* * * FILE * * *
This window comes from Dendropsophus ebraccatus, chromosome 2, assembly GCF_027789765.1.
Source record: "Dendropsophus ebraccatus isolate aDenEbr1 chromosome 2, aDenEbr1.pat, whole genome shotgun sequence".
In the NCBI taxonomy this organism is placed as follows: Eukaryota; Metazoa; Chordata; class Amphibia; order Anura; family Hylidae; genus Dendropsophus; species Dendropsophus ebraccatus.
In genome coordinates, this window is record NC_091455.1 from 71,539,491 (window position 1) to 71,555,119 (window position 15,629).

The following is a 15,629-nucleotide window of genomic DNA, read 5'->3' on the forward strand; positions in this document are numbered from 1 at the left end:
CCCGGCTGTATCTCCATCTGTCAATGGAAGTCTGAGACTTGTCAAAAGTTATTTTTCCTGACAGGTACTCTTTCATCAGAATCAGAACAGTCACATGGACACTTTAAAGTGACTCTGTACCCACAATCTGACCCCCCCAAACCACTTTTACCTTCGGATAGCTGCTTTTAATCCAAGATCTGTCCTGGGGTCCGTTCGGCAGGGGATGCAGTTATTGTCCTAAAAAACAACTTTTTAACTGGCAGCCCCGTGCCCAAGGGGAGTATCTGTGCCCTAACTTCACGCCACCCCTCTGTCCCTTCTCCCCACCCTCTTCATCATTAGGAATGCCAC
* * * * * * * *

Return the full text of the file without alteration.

This window comes from Dendropsophus ebraccatus, chromosome 2, assembly GCF_027789765.1.
Source record: "Dendropsophus ebraccatus isolate aDenEbr1 chromosome 2, aDenEbr1.pat, whole genome shotgun sequence".
In the NCBI taxonomy this organism is placed as follows: Eukaryota; Metazoa; Chordata; class Amphibia; order Anura; family Hylidae; genus Dendropsophus; species Dendropsophus ebraccatus.
In genome coordinates, this window is record NC_091455.1 from 71,539,491 (window position 1) to 71,555,119 (window position 15,629).

The following is a 15,629-nucleotide window of genomic DNA, read 5'->3' on the forward strand; positions in this document are numbered from 1 at the left end:
CCCGGCTGTATCTCCATCTGTCAATGGAAGTCTGAGACTTGTCAAAAGTTATTTTTCCTGACAGGTACTCTTTCATCAGAATCAGAACAGTCACATGGACACTTTAAAGTGACTCTGTACCCACAATCTGACCCCCCCAAACCACTTTTACCTTCGGATAGCTGCTTTTAATCCAAGATCTGTCCTGGGGTCCGTTCGGCAGGGGATGCAGTTATTGTCCTAAAAAACAACTTTTTAACTGGCAGCCCCGTGCCCAAGGGGAGTATCTGTGCCCTAACTTCACGCCACCCCTCTGTCCCTTCTCCCCACCCTCTTCATCATTAGGAATGCCAC